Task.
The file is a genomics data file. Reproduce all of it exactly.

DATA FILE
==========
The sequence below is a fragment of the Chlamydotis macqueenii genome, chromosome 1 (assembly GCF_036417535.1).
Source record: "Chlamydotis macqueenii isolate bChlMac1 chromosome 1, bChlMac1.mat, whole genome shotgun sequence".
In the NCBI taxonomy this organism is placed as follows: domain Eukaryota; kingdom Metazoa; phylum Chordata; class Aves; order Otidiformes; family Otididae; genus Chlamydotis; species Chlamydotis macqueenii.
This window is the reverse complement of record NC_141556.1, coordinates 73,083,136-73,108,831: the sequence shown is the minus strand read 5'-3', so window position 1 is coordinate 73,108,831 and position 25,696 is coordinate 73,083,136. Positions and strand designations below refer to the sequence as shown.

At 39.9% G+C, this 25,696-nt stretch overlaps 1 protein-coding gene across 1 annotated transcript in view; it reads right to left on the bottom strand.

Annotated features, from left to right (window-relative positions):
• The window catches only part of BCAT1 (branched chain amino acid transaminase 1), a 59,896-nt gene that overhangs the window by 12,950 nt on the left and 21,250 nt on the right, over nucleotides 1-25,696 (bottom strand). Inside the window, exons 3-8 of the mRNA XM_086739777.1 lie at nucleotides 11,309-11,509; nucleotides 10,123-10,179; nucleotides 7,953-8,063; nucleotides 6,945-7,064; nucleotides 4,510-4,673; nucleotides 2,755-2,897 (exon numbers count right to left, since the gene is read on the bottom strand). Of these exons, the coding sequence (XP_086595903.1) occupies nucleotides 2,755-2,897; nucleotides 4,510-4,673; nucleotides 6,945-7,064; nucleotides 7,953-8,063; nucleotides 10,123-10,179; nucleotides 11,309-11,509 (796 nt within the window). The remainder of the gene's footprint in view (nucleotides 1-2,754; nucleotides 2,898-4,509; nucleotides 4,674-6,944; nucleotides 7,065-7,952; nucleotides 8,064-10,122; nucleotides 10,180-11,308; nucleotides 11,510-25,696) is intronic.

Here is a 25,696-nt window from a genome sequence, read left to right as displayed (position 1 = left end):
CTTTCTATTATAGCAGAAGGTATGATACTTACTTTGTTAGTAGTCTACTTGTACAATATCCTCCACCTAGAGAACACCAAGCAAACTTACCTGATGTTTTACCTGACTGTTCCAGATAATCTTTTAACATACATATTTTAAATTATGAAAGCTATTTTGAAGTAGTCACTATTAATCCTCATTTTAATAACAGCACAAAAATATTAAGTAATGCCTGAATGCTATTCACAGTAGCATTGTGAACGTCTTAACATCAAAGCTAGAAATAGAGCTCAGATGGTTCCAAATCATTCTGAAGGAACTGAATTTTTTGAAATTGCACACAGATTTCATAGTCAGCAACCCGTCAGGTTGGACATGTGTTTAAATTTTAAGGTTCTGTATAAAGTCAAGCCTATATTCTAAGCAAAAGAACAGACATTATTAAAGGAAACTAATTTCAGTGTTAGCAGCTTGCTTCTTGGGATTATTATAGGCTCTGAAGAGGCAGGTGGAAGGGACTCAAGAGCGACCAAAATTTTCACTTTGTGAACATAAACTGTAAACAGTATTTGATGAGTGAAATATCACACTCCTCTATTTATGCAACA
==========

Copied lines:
The sequence below is a fragment of the Chlamydotis macqueenii genome, chromosome 1 (assembly GCF_036417535.1).
Source record: "Chlamydotis macqueenii isolate bChlMac1 chromosome 1, bChlMac1.mat, whole genome shotgun sequence".
In the NCBI taxonomy this organism is placed as follows: domain Eukaryota; kingdom Metazoa; phylum Chordata; class Aves; order Otidiformes; family Otididae; genus Chlamydotis; species Chlamydotis macqueenii.
This window is the reverse complement of record NC_141556.1, coordinates 73,083,136-73,108,831: the sequence shown is the minus strand read 5'-3', so window position 1 is coordinate 73,108,831 and position 25,696 is coordinate 73,083,136. Positions and strand designations below refer to the sequence as shown.

At 39.9% G+C, this 25,696-nt stretch overlaps 1 protein-coding gene across 1 annotated transcript in view; it reads right to left on the bottom strand.

Annotated features, from left to right (window-relative positions):
• The window catches only part of BCAT1 (branched chain amino acid transaminase 1), a 59,896-nt gene that overhangs the window by 12,950 nt on the left and 21,250 nt on the right, over nucleotides 1-25,696 (bottom strand). Inside the window, exons 3-8 of the mRNA XM_086739777.1 lie at nucleotides 11,309-11,509; nucleotides 10,123-10,179; nucleotides 7,953-8,063; nucleotides 6,945-7,064; nucleotides 4,510-4,673; nucleotides 2,755-2,897 (exon numbers count right to left, since the gene is read on the bottom strand). Of these exons, the coding sequence (XP_086595903.1) occupies nucleotides 2,755-2,897; nucleotides 4,510-4,673; nucleotides 6,945-7,064; nucleotides 7,953-8,063; nucleotides 10,123-10,179; nucleotides 11,309-11,509 (796 nt within the window). The remainder of the gene's footprint in view (nucleotides 1-2,754; nucleotides 2,898-4,509; nucleotides 4,674-6,944; nucleotides 7,065-7,952; nucleotides 8,064-10,122; nucleotides 10,180-11,308; nucleotides 11,510-25,696) is intronic.

Here is a 25,696-nt window from a genome sequence, read left to right as displayed (position 1 = left end):
CTTTCTATTATAGCAGAAGGTATGATACTTACTTTGTTAGTAGTCTACTTGTACAATATCCTCCACCTAGAGAACACCAAGCAAACTTACCTGATGTTTTACCTGACTGTTCCAGATAATCTTTTAACATACATATTTTAAATTATGAAAGCTATTTTGAAGTAGTCACTATTAATCCTCATTTTAATAACAGCACAAAAATATTAAGTAATGCCTGAATGCTATTCACAGTAGCATTGTGAACGTCTTAACATCAAAGCTAGAAATAGAGCTCAGATGGTTCCAAATCATTCTGAAGGAACTGAATTTTTTGAAATTGCACACAGATTTCATAGTCAGCAACCCGTCAGGTTGGACATGTGTTTAAATTTTAAGGTTCTGTATAAAGTCAAGCCTATATTCTAAGCAAAAGAACAGACATTATTAAAGGAAACTAATTTCAGTGTTAGCAGCTTGCTTCTTGGGATTATTATAGGCTCTGAAGAGGCAGGTGGAAGGGACTCAAGAGCGACCAAAATTTTCACTTTGTGAACATAAACTGTAAACAGTATTTGATGAGTGAAATATCACACTCCTCTATTTATGCAACA